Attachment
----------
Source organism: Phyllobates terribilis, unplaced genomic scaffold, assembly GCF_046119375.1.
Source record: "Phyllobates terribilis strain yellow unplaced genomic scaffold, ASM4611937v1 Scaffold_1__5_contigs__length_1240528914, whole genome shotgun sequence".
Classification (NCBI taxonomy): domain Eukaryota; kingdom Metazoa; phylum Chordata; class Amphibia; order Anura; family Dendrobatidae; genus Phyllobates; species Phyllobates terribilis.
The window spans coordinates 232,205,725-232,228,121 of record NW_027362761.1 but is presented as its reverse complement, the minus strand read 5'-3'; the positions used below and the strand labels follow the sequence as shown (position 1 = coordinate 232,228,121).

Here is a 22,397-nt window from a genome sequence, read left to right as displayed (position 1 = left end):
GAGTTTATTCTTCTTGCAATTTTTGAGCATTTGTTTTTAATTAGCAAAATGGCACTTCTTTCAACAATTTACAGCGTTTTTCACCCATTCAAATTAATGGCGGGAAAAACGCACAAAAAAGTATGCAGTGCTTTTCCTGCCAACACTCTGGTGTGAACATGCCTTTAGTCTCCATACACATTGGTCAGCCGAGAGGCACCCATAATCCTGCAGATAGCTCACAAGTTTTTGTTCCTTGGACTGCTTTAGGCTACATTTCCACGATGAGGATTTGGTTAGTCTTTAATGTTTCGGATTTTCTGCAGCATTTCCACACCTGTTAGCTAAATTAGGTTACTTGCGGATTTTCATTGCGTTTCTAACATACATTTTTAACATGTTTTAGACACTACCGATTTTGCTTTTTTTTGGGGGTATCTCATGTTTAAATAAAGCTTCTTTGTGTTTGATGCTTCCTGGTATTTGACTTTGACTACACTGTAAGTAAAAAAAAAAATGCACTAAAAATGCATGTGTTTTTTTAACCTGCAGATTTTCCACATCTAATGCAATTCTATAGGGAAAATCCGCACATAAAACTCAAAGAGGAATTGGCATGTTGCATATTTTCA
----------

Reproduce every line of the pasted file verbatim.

Source organism: Phyllobates terribilis, unplaced genomic scaffold, assembly GCF_046119375.1.
Source record: "Phyllobates terribilis strain yellow unplaced genomic scaffold, ASM4611937v1 Scaffold_1__5_contigs__length_1240528914, whole genome shotgun sequence".
Classification (NCBI taxonomy): domain Eukaryota; kingdom Metazoa; phylum Chordata; class Amphibia; order Anura; family Dendrobatidae; genus Phyllobates; species Phyllobates terribilis.
The window spans coordinates 232,205,725-232,228,121 of record NW_027362761.1 but is presented as its reverse complement, the minus strand read 5'-3'; the positions used below and the strand labels follow the sequence as shown (position 1 = coordinate 232,228,121).

Here is a 22,397-nt window from a genome sequence, read left to right as displayed (position 1 = left end):
GAGTTTATTCTTCTTGCAATTTTTGAGCATTTGTTTTTAATTAGCAAAATGGCACTTCTTTCAACAATTTACAGCGTTTTTCACCCATTCAAATTAATGGCGGGAAAAACGCACAAAAAAGTATGCAGTGCTTTTCCTGCCAACACTCTGGTGTGAACATGCCTTTAGTCTCCATACACATTGGTCAGCCGAGAGGCACCCATAATCCTGCAGATAGCTCACAAGTTTTTGTTCCTTGGACTGCTTTAGGCTACATTTCCACGATGAGGATTTGGTTAGTCTTTAATGTTTCGGATTTTCTGCAGCATTTCCACACCTGTTAGCTAAATTAGGTTACTTGCGGATTTTCATTGCGTTTCTAACATACATTTTTAACATGTTTTAGACACTACCGATTTTGCTTTTTTTTGGGGGTATCTCATGTTTAAATAAAGCTTCTTTGTGTTTGATGCTTCCTGGTATTTGACTTTGACTACACTGTAAGTAAAAAAAAAAATGCACTAAAAATGCATGTGTTTTTTTAACCTGCAGATTTTCCACATCTAATGCAATTCTATAGGGAAAATCCGCACATAAAACTCAAAGAGGAATTGGCATGTTGCATATTTTCA